Defendant also claims that he is being deprived of "life, liberty, or property without due process of law" because he is being subjected to criminal punishment for the violation of a statutory duty imposed upon the person who transferred a firearm to him and over whom he has no control. This claim is specious. A transferee of a firearm may avoid prosecution and punishment under the Act by making sure that the firearm has been properly registered before assuming possession of it. Defendant has not been denied due process. See Milentz v. United States, 446 F.2d 111 (8th Cir. 1971).
Finally, defendant claims that the Act is unconstitutional because it provides only "use" immunity, as opposed to "transactional" immunity, to one who supplies incriminating information to the Secretary of the Treasury or his delegate in the course of complying with the Act. This claim is misconceived.
In Haynes v. United States, 390 U.S. 85, 88 S. Ct. 722, 19 L. Ed. 2d 923 (1968), the Supreme Court held that the transferee of a firearm who attempted to comply with the registration provisions of the Act as it was then written would necessarily face substantial and real hazards of incrimination. In view of that, the Court ruled that the timely assertion of the Fifth Amendment privilege by the transferee and possessor of an unregistered firearm would be a complete defense to a criminal prosecution under the Act. Congress subsequently amended the Act and, among other things, placed the burden of registration upon the transferor of the firearm instead of the transferee. In United States v. Freed, 401 U.S. 601, 91 S. Ct. 1112, 28 L. Ed. 2d 356 (1971), the Supreme Court held that the transferee who attempted to comply with the amended Act would not face either substantial or real hazards of incrimination. Thus the timely assertion of the Fifth Amendment privilege by the transferee of an unregistered firearm is no longer a defense to a criminal prosecution under the Act. Since the Court has held that the transferee of a firearm who attempts to comply with the Act no longer faces the risk of self-incrimination, he does not need immunity, whether "use" or "transactional". Defendant's attack upon the constitutionality *690 of the Act on the basis of the type of immunity provided must, therefore, fail.
Since previous decisions of the Supreme Court and other courts render insubstantial defendant's attacks upon the constitutionality of the statute under which he is being prosecuted, there is no need to convene a three-judge court to consider enjoining the pending prosecution. See Local Union No. 300, Amal. Meat Cutters & Butcher Workmen v. McCulloch, 428 F.2d 396 (5th Cir. 1970).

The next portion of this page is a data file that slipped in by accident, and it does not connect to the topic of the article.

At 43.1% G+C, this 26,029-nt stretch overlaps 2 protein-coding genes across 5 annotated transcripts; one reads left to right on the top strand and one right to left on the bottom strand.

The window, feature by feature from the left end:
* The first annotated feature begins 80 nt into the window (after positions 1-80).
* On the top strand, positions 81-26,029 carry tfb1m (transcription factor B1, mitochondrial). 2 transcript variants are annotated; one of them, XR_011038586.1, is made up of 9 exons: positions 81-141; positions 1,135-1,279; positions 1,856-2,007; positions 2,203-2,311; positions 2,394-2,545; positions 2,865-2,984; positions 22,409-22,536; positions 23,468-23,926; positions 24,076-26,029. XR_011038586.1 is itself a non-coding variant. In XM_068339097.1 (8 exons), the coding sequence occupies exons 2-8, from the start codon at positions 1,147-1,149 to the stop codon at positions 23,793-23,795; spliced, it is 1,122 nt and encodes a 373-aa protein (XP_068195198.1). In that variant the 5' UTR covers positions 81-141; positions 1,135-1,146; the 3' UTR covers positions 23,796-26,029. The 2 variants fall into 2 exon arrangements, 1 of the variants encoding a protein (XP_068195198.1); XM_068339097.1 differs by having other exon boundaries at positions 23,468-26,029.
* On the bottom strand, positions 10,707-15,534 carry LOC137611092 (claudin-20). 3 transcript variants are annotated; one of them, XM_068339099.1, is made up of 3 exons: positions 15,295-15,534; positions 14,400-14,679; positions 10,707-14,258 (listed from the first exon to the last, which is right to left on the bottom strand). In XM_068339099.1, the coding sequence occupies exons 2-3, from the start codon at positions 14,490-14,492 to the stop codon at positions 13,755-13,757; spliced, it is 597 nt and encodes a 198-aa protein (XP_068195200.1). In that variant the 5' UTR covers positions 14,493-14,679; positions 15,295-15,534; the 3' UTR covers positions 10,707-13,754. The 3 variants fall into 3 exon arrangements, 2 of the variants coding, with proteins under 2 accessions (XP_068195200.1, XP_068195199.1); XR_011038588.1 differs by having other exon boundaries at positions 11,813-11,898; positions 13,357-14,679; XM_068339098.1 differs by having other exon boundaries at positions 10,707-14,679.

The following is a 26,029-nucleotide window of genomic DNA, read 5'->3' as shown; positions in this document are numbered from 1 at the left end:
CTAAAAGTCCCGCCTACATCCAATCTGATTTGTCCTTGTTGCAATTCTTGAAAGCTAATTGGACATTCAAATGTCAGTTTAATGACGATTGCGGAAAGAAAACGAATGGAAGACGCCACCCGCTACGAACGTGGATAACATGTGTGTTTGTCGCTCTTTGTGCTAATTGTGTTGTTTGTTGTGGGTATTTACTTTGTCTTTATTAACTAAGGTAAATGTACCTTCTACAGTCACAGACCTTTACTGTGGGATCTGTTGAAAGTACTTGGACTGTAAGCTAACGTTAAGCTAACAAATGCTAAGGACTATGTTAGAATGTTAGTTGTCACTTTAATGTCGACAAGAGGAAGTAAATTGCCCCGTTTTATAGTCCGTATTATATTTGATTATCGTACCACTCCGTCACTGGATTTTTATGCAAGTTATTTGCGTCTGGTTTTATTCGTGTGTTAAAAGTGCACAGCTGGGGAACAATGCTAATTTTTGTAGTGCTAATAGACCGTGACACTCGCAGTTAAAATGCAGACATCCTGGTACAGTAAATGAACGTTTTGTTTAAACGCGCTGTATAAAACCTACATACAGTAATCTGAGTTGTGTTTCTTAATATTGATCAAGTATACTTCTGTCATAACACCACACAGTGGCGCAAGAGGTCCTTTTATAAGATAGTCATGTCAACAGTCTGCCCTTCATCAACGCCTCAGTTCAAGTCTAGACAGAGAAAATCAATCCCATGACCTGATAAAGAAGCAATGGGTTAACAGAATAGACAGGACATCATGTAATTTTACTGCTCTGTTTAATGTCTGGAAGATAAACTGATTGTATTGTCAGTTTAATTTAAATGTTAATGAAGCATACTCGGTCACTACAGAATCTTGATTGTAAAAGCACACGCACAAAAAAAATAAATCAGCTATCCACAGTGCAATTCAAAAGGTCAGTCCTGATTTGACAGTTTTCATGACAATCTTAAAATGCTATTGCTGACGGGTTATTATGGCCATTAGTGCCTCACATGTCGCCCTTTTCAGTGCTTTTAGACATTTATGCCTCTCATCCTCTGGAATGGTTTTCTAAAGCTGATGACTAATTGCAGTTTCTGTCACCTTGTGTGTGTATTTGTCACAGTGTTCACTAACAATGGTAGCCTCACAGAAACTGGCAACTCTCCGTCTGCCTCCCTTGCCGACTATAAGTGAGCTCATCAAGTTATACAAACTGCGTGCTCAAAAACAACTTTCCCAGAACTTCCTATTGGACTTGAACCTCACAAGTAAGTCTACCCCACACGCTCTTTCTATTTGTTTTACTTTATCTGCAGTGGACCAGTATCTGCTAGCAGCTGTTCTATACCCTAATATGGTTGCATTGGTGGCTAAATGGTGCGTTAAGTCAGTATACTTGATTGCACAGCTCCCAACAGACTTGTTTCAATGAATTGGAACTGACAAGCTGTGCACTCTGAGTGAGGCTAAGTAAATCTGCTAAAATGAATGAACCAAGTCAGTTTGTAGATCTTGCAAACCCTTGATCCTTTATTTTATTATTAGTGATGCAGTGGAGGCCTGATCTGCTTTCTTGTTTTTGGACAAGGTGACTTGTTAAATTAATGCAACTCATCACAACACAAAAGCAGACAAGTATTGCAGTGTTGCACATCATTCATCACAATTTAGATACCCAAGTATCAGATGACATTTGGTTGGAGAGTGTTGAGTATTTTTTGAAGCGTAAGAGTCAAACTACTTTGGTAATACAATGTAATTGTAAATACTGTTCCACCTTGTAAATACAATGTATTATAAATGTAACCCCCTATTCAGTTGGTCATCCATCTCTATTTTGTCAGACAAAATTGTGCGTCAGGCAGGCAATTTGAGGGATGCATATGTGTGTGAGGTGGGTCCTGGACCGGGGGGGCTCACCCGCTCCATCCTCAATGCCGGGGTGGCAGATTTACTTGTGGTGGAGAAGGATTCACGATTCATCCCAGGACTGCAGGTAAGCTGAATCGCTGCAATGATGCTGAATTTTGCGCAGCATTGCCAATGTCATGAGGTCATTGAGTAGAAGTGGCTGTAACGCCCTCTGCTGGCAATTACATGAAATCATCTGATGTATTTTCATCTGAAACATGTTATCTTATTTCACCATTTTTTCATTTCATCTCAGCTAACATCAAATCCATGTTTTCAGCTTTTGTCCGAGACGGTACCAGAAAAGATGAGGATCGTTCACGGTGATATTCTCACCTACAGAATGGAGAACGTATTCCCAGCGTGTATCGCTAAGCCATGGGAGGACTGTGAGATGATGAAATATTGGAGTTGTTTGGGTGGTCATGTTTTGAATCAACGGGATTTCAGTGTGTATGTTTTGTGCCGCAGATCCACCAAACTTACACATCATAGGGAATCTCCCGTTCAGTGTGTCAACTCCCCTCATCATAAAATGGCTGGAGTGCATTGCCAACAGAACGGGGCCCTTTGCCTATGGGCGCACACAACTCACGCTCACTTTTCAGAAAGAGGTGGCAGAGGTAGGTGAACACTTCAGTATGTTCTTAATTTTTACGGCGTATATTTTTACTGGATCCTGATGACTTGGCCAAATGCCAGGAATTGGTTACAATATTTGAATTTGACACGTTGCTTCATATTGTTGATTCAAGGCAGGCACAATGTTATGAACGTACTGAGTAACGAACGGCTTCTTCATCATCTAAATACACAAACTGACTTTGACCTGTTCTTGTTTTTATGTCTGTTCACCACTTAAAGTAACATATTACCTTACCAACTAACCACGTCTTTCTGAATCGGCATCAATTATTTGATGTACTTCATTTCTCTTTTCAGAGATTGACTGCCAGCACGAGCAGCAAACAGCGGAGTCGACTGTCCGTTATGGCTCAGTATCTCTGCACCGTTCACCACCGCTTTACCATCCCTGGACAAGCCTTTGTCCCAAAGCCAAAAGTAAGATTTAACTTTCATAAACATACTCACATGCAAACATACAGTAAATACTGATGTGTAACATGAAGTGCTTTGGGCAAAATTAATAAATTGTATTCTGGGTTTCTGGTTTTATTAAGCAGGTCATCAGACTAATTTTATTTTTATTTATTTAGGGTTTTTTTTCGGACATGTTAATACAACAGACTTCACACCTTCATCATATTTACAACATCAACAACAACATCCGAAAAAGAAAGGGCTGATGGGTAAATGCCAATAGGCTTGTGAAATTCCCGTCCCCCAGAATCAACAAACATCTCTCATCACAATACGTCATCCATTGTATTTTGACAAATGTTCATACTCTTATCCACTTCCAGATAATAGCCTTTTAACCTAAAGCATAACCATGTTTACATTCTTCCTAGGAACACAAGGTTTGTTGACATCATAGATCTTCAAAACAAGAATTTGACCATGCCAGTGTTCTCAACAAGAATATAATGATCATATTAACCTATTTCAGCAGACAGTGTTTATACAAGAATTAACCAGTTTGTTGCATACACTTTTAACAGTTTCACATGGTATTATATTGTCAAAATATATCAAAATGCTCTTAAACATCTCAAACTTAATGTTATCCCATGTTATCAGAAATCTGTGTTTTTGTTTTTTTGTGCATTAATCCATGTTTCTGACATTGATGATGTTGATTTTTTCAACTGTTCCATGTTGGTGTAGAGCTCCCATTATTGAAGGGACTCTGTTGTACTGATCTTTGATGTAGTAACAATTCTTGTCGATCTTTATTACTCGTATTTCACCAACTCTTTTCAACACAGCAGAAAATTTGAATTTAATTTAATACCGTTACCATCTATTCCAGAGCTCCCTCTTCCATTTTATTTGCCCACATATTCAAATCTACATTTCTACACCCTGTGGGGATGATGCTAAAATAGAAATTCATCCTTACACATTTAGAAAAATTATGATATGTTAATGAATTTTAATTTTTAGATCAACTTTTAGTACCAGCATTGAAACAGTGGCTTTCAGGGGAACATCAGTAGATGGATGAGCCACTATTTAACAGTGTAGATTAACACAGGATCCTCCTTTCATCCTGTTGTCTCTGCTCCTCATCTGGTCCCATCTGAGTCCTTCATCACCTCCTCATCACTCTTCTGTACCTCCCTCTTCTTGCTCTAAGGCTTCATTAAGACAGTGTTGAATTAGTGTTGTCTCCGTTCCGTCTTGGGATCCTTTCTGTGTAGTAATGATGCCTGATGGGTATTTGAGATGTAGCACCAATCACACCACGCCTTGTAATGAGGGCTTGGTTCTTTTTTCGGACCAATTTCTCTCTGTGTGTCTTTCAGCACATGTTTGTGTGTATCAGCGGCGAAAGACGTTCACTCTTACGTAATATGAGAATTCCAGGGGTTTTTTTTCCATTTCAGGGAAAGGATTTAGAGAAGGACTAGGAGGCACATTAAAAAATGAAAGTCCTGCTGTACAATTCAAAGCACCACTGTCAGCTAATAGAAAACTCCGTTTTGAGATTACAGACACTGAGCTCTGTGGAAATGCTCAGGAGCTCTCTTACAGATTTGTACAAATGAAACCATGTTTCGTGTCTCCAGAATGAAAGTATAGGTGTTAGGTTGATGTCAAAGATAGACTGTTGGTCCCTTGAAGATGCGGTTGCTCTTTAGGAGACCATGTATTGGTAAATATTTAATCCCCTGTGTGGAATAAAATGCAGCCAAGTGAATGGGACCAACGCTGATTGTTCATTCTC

Turning to defendant's motion to suppress, the court notes that the Government concedes that the evidence in question was seized without a warrant. However, the Government states that there was probable cause for the arrest of defendant and, although the Government did not state this, the court assumes the Government will seek to prove that the evidence was seized pursuant to this warrantless arrest. The court will therefore hold a hearing on this motion at the time of trial. Rule 41(e), Fed.R.Crim.P.
In his motion for a bill of particulars defendant demands that the Government state the precise manner in which the charged offense was committed, provide the names and addresses of all persons known to the Government who have knowledge of the facts of the case, and reveal now all exculpatory information in its possession. These demands go to the Government's proof rather than to a clarification of the indictment and they cannot be granted on a motion for a bill of particulars. United States v. White, D.C., 50 F.R.D. 70, aff'd., 450 F.2d 264 (5th Cir. 1971). Defendant has also demanded a more precise description of the unregistered weapon he allegedly possessed. However, the description contained in the indictment is sufficiently particularized to enable him to prepare an adequate defense, avoid surprise at trial, and bar a subsequent prosecution for the same offense. See United States v. Davis, 330 F. Supp. 899, 901 (N.D.Ga.1971).